Currently viewing the tag: "Unidentified"

Subject:  What is it??
Geographic location of the bug:  Shark Valley, Everglades National Park
Date: 12/13/2019
Time: 01:56 PM EDT
Your letter to the bugman:  Hello!
Never seen anything quite like this. It was on a cocoplum leaf.
How you want your letter signed:  Mike

Unknown Stinging Slug Caterpillar

Dear Mike,
This is definitely a Stinging Slug Caterpillar in the family Limacodidae, but we are uncertain of the species.  The red color is quite unusual.  We believe it might be a Crowned Slug Caterpillar,
Isa textula, which is pictured on BugGuide, but we cannot locate any images of red individuals.  Sometimes caterpillars change colors right before metamorphosis.

Subject:  What’s this yellow wasp?
Geographic location of the bug:  Costa Rica, Nicoya Peninsuala
Date: 12/09/2019
Time: 05:49 PM EDT
Your letter to the bugman:  Hi there! I’m living in Costa Rica and accustomed to all manner of crazy bugs, including having many, many paper wasps making my home their home. I’ve come across a very pretty wasp today, however, which I’ve never seen before. Any time there’s only one of something and it’s abnormally pretty, I start to wonder. I was hoping you could help me identify my new kitchen guest and let me know if I should be nervous about the surprisingly long stinger or not.
(sorry about the dust…it’s a daily accumulation, it’s crazy down here!)
Thanks in advance!
How you want your letter signed:  Monique

Unknown Ichneumon

Dear Monique,
We believe this is a parasitoid Ichneumon, a harmless solitary Wasp, but we have not had any luck finding any similar looking individuals online.  According to BugGuide:  “arguably, the largest animal family, with the estimated 60,000 species worldwide (up to 100,000, according to some estimates”  and “Ichneumonids are notoriously hard to identify: aside from the sheer number of species, there are numerous cases of distant relatives that appear almost identical. Any identification based solely on comparing images should be treated as suspect unless an expert has said there are no lookalikes for the species or group in question.”  Ichneumons are important biological control agents and many species prey on caterpillars.  The female uses her long ovipositor (not a real stinger) to lay eggs inside the body of the living host and the larva that hatches will feed on the internal organs of the host, eventually killing it.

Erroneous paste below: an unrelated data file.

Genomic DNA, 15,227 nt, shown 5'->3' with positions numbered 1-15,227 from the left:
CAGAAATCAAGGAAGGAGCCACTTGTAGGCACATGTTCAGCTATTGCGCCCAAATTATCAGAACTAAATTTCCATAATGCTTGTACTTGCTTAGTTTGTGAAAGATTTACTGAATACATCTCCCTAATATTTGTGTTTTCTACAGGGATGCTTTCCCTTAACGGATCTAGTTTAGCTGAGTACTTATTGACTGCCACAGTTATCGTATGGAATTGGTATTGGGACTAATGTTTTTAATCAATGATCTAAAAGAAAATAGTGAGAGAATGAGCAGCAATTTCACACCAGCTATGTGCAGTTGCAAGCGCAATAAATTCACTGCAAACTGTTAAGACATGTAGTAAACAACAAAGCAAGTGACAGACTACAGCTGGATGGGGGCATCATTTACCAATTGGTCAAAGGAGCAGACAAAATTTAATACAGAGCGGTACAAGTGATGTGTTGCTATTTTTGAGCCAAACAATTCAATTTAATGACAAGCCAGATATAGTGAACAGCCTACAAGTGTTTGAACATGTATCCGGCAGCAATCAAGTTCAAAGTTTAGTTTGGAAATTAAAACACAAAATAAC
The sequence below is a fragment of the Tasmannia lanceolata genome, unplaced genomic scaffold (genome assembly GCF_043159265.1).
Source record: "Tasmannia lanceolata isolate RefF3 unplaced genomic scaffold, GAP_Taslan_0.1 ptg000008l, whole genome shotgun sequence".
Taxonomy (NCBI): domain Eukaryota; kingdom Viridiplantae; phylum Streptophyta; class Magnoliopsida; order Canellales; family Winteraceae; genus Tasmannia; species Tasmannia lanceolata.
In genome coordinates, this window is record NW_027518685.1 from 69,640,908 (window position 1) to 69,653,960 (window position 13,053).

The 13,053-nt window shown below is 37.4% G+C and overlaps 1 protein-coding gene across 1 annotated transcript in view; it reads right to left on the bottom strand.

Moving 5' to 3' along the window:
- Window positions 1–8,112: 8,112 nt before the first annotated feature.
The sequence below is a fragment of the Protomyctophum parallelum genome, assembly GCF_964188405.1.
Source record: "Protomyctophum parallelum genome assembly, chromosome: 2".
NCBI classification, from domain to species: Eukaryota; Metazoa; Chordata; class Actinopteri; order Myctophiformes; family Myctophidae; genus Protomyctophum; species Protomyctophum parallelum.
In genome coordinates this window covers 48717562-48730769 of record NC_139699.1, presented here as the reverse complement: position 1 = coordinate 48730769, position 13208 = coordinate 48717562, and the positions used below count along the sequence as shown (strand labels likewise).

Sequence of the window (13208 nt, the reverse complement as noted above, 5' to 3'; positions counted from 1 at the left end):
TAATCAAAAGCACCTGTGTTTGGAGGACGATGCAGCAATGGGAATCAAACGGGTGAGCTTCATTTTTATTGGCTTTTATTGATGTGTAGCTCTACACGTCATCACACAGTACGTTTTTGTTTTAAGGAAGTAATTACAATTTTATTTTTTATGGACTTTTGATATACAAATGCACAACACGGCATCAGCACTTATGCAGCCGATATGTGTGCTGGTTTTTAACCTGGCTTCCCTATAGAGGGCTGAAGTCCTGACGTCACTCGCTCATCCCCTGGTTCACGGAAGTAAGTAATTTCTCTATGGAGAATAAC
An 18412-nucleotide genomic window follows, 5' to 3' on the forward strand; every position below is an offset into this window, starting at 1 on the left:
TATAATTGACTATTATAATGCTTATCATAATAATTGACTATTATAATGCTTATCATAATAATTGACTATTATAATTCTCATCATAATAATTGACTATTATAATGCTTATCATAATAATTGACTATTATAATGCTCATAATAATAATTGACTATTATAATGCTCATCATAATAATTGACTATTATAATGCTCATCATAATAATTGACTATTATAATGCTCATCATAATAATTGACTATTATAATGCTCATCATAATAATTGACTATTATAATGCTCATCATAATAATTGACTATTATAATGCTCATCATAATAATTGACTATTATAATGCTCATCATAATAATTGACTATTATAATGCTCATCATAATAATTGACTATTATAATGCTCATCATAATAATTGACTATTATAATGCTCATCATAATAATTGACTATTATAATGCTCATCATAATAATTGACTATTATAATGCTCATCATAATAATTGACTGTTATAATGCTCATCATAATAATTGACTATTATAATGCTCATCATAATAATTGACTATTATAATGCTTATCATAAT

Thank you Daniel!
I used your identification in Google Images and, instead of getting moths like searching my image did, I found many similar images, so I completely trust your ID. She really was pretty and I hope that she finds a nice caterpillar nearby to help her hatch a lovely family.
Thanks for such a quick reply!

Subject:  Black and White hairy caterpillar
Geographic location of the bug:  Guatemala
Date: 10/11/2019
Time: 09:53 PM EDT
Your letter to the bugman:  We found two of these large caterpillars on different avocado trees in a wet mountain area near San Pedro, Guatemala, do you know what they are called? 3″ soft hairy, don’t bit or sting.
How you want your letter signed:  Caroline

Unidentified Caterpillar

Dear Caroline,